Think of all the things you need every day—pyjamas, toothbrush, toothpaste, face washer, soap, toiletries bag, deodorant, hairbrush, comb, shampoo, clothes suitable for work, casual clothes, belt, shoes, socks, watch, hair ties, wallet, handbag, keyring, hat, sunscreen, etc. These people have nothing. While they will receive immediate assistance in the form of cash and gift vouchers from charitable organisations for major retail outlets, I remember that every day there was something I needed and didn’t have. Within the first few days we needed notepads and pens just to deal with the paperwork and the insurance company.

Needs change over time, as people move into temporary accommodation they will need cooking utensils, pots, pans, plates, cups, bowls, kitchen knives, furniture, TVs, beds….the list is endless.

Cold weather will come in another month or two and winter clothes will be needed at this time – warm tops, coats, hats and scarves. Blankets, electric blankets and heaters will also be needed. I distinctly remember the day the weather suddenly turned cold in Canberra and no-one in the family had a warm top to wear.


If you’re thinking of what else to give, put together a first aid kit for the home, or an office kit (containing sticky tape, scissors, notepads, pens, stapler etc), or a toiletry bag (with toothpaste, toothbrush, nail scissors, shampoo, etc), or a make-up kit with make-up, eye make-up remover, lip gloss, mascara etc), or a hair care kit for a child with a brush, hair ties etc, or a sports kit for a child (drink bottle, hat, lunchbox, sunscreen, soccer ball), a kitchen kit (mixing bowls, cookbooks, cooking utensils, a good sharp knife, etc,), a tool kit (hammer, nails, screwdrivers, hacksaw etc), a present kit (birthday cards, wrapping paper, sticky tape, pens, ribbon) – these will be much appreciated.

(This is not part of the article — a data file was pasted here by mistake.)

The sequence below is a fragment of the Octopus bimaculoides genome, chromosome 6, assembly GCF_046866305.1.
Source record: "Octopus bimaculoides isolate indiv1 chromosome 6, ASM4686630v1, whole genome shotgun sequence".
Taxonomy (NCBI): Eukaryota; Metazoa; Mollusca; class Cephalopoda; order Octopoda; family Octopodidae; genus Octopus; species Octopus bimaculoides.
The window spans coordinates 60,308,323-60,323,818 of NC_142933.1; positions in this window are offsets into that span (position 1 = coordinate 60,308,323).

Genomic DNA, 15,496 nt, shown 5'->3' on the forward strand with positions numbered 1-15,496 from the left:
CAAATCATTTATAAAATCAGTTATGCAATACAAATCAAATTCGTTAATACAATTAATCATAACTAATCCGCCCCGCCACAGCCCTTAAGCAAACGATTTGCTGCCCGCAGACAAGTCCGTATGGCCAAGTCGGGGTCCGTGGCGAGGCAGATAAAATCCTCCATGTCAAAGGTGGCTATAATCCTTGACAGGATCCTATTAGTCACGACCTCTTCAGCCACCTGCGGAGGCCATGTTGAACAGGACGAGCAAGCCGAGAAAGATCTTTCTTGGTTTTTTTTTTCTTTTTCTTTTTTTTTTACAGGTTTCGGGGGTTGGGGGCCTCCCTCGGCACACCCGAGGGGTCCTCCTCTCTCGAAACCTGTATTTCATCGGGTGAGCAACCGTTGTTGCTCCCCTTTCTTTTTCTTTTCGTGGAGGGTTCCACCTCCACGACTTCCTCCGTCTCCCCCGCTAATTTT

Make something

Some of our most treasured items are the ones that were made, with love, by complete strangers. The quilt that was one of the hundreds that arrived from all over Australia, the hand-knitted rugs that my children like to snuggle under in winter. If you make jewellery, make a few pairs of earrings or a necklace. If you make toys, make something for the children who have lost theirs. If you knit, make a winter scarf. If you sew, make some table placemats or a beautiful table runner. If you’re an artist, paint a picture or frame a drawing.